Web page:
Liv is lovely and 23, and she spends much of Free the Nipple topless, trying unsuccessfully to shake off the NYPD cops who repeatedly arrest her for doing what any man might on a hot summer day.
Lithe and pale, Liv (Lola Kirke) is a convenient and appealing poster woman for the right to bare her breasts in public — and the most superficially sympathetic of prisoners. Her protests against the forcible social sexualization of women’s bodies — and the idea that they’re obscene — quickly attract the attention of another young woman, a reporter called With (Lina Esco), and together they strive to grow Liv’s stunt into a national protest.
Like Liv’s campaign, the film itself, based on real events, is well-intentioned and politically progressive. It passes the Bechdel test. It deconstructs harmful, pervasive social norms to a punky soundtrack. An older male journalist even helps With by using his connections, and doesn’t try to sleep with her! Meanwhile the camera lingers on pert nipple after pert nipple shimmering in the morning sun. Unfortunately, the film’s content is hardly as radical as its trappings. Its four central female characters speak in flat exclamations reminiscent of ’90s TV shows (“OK, people!”) and embody familiar tropes — the hypersexual activist, the fierce black woman descended from a Black Panther — without moving beyond them.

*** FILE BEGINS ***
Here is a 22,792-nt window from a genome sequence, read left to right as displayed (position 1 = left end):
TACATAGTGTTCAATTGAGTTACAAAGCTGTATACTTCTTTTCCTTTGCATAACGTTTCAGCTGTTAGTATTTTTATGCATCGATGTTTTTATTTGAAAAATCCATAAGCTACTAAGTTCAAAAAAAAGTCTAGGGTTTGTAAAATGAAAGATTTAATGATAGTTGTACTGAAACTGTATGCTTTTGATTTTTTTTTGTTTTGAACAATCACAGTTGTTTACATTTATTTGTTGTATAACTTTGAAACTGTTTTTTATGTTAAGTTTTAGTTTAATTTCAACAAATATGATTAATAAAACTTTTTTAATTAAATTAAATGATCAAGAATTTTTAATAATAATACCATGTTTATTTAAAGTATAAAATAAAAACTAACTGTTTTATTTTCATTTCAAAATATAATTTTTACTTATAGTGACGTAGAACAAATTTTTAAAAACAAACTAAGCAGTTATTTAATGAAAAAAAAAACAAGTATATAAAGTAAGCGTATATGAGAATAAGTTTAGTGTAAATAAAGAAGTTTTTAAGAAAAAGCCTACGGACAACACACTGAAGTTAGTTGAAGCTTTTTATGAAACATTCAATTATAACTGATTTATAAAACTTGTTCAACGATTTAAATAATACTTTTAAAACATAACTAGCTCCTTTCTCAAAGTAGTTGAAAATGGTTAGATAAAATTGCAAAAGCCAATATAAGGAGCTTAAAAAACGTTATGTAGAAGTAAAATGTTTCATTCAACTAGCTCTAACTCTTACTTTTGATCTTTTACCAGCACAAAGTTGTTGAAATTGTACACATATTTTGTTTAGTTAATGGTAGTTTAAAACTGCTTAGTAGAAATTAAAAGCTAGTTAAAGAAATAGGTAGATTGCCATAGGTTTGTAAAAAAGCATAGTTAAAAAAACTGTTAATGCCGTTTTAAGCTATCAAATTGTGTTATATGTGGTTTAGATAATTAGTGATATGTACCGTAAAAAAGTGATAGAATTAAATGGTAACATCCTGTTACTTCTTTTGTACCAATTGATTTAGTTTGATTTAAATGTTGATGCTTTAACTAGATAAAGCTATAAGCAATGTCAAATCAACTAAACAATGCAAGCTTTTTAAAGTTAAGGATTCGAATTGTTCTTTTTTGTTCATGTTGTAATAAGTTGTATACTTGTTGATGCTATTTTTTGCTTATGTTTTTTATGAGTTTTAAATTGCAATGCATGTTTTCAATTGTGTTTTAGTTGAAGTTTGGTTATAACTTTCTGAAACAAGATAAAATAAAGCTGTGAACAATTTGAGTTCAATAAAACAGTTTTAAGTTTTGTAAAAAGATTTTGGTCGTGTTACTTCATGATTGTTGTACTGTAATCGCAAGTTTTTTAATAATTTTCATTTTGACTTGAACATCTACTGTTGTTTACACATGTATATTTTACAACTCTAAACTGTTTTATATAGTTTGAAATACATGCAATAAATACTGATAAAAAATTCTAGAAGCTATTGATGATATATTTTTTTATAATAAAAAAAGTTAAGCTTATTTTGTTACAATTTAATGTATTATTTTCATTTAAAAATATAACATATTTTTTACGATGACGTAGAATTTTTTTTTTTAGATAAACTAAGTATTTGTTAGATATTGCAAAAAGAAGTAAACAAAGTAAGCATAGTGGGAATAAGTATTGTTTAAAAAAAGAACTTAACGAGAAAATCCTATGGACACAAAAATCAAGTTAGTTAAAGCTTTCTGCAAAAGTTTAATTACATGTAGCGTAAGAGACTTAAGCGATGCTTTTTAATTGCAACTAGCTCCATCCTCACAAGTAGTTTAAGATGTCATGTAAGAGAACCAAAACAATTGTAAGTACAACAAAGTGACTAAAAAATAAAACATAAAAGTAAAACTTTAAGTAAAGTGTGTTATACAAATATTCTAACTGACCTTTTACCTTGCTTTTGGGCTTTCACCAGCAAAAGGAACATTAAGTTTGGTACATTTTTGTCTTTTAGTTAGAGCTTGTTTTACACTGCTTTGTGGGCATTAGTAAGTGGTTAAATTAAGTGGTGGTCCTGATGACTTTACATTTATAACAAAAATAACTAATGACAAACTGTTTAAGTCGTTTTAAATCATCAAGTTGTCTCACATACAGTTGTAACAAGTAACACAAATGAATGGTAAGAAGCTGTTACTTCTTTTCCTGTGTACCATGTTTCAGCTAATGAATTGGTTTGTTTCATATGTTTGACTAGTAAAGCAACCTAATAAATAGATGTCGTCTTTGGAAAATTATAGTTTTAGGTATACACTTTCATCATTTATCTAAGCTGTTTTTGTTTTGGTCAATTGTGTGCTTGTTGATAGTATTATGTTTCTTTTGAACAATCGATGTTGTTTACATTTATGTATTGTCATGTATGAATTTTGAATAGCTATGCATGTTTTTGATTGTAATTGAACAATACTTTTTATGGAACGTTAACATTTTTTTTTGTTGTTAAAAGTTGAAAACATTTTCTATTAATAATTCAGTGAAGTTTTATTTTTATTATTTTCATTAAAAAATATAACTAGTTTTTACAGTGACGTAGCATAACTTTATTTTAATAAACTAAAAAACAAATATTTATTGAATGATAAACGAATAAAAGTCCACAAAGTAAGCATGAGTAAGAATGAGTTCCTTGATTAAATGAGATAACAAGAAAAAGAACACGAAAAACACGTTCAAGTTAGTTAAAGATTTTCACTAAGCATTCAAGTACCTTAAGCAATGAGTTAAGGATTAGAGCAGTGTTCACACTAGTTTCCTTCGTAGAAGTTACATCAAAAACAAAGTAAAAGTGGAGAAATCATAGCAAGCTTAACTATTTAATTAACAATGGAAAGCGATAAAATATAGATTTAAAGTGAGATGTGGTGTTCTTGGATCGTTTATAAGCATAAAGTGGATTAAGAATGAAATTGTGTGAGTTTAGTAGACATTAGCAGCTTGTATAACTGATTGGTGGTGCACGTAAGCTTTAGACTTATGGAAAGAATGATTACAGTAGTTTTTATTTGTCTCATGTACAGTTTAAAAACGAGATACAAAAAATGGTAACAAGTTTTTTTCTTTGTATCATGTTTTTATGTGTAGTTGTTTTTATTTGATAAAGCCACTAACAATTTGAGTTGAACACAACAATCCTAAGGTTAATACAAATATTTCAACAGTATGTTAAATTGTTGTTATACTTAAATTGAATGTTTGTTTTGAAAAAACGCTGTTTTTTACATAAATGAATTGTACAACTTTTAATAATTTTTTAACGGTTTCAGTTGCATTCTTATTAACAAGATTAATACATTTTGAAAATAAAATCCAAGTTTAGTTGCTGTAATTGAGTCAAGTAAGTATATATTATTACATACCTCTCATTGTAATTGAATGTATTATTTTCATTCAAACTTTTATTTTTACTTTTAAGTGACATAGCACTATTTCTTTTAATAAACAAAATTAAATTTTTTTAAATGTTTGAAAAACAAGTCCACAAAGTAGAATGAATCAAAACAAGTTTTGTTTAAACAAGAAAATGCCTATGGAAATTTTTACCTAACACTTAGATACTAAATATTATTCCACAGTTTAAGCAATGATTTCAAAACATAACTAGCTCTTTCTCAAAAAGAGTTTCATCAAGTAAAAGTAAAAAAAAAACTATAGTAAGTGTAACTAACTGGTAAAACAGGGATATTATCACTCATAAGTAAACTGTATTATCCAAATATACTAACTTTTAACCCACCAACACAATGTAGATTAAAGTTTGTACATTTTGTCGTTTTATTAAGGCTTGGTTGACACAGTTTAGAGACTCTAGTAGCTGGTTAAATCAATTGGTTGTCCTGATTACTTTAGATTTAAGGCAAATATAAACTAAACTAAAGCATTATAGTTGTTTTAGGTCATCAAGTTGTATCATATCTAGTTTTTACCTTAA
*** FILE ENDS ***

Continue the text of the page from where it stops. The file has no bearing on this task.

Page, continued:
That said, it’s too rare for movies to depict women working together as friends to effect political change, and this one makes it seem righteous, loud, and fun as a rock concert. Free the Nipple won’t change the conversation, but it might help start one.